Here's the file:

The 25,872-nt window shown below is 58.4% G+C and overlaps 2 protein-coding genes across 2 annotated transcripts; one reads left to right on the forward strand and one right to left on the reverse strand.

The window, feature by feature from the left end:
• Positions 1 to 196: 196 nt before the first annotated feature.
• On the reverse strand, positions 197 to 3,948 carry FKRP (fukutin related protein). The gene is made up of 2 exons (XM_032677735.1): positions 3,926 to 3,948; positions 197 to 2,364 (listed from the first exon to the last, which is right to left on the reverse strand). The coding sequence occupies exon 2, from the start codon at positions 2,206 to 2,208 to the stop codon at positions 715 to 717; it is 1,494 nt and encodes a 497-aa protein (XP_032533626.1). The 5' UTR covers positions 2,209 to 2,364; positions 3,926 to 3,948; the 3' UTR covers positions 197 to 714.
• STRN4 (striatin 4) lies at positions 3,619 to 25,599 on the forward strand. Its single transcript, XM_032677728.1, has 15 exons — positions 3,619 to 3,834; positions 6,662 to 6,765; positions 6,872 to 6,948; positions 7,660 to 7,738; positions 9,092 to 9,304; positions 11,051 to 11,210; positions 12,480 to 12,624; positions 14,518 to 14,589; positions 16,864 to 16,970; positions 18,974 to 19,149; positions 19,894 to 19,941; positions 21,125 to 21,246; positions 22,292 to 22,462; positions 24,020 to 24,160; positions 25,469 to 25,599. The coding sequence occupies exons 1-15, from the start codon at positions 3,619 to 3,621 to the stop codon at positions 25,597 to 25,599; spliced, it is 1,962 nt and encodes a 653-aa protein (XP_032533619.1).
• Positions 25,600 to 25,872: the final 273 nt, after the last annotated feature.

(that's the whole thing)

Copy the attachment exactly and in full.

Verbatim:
The 25,872-nt window shown below is 58.4% G+C and overlaps 2 protein-coding genes across 2 annotated transcripts; one reads left to right on the forward strand and one right to left on the reverse strand.

The window, feature by feature from the left end:
• Positions 1 to 196: 196 nt before the first annotated feature.
• On the reverse strand, positions 197 to 3,948 carry FKRP (fukutin related protein). The gene is made up of 2 exons (XM_032677735.1): positions 3,926 to 3,948; positions 197 to 2,364 (listed from the first exon to the last, which is right to left on the reverse strand). The coding sequence occupies exon 2, from the start codon at positions 2,206 to 2,208 to the stop codon at positions 715 to 717; it is 1,494 nt and encodes a 497-aa protein (XP_032533626.1). The 5' UTR covers positions 2,209 to 2,364; positions 3,926 to 3,948; the 3' UTR covers positions 197 to 714.
• STRN4 (striatin 4) lies at positions 3,619 to 25,599 on the forward strand. Its single transcript, XM_032677728.1, has 15 exons — positions 3,619 to 3,834; positions 6,662 to 6,765; positions 6,872 to 6,948; positions 7,660 to 7,738; positions 9,092 to 9,304; positions 11,051 to 11,210; positions 12,480 to 12,624; positions 14,518 to 14,589; positions 16,864 to 16,970; positions 18,974 to 19,149; positions 19,894 to 19,941; positions 21,125 to 21,246; positions 22,292 to 22,462; positions 24,020 to 24,160; positions 25,469 to 25,599. The coding sequence occupies exons 1-15, from the start codon at positions 3,619 to 3,621 to the stop codon at positions 25,597 to 25,599; spliced, it is 1,962 nt and encodes a 653-aa protein (XP_032533619.1).
• Positions 25,600 to 25,872: the final 273 nt, after the last annotated feature.